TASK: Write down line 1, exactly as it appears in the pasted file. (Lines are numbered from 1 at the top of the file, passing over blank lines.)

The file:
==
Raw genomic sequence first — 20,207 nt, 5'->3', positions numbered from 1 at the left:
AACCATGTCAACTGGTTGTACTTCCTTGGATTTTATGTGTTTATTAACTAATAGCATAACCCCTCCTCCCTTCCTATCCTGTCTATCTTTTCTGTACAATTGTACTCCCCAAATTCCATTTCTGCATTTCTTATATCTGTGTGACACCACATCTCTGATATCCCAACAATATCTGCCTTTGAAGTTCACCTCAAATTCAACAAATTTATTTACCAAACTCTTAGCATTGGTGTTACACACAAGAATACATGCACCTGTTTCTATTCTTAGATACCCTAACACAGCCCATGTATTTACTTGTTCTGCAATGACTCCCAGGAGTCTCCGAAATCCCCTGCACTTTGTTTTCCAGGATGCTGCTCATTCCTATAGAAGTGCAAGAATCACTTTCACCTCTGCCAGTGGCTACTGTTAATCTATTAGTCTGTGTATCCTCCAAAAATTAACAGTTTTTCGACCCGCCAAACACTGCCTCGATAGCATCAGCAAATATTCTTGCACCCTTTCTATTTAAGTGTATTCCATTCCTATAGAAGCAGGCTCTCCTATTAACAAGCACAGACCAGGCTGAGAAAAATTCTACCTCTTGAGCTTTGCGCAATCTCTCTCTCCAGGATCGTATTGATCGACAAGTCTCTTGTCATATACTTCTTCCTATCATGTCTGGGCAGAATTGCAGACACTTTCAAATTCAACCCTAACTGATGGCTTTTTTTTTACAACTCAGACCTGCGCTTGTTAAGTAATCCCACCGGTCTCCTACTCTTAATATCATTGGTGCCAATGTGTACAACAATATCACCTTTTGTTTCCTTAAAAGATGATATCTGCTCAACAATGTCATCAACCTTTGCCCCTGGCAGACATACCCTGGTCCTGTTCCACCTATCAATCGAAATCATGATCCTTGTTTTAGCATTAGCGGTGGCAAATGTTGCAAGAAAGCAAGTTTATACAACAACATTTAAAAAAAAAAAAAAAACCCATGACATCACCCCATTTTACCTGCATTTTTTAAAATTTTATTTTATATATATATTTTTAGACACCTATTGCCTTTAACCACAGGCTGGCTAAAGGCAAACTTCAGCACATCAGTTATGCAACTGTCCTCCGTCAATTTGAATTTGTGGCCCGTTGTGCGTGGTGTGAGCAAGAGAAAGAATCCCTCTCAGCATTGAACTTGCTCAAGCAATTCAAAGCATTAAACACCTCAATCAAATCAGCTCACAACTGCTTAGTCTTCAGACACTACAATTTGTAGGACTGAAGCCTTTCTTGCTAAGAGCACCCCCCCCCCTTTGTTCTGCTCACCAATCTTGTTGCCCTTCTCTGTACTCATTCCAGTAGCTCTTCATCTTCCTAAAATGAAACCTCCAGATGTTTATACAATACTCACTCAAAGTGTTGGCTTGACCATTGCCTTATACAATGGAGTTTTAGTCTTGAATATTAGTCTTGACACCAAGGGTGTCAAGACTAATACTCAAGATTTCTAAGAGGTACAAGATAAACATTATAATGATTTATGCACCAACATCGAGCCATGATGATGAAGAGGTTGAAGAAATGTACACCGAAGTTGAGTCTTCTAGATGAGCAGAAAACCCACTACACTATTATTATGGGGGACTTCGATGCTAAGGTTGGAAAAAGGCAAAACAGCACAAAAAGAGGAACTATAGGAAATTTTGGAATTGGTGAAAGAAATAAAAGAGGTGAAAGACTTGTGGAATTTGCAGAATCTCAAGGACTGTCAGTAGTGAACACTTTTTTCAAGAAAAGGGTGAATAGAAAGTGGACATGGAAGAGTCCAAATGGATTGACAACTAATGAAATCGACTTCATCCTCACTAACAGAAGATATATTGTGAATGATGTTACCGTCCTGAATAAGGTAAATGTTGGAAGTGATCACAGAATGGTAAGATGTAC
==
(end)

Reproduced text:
Raw genomic sequence first — 20,207 nt, 5'->3', positions numbered from 1 at the left: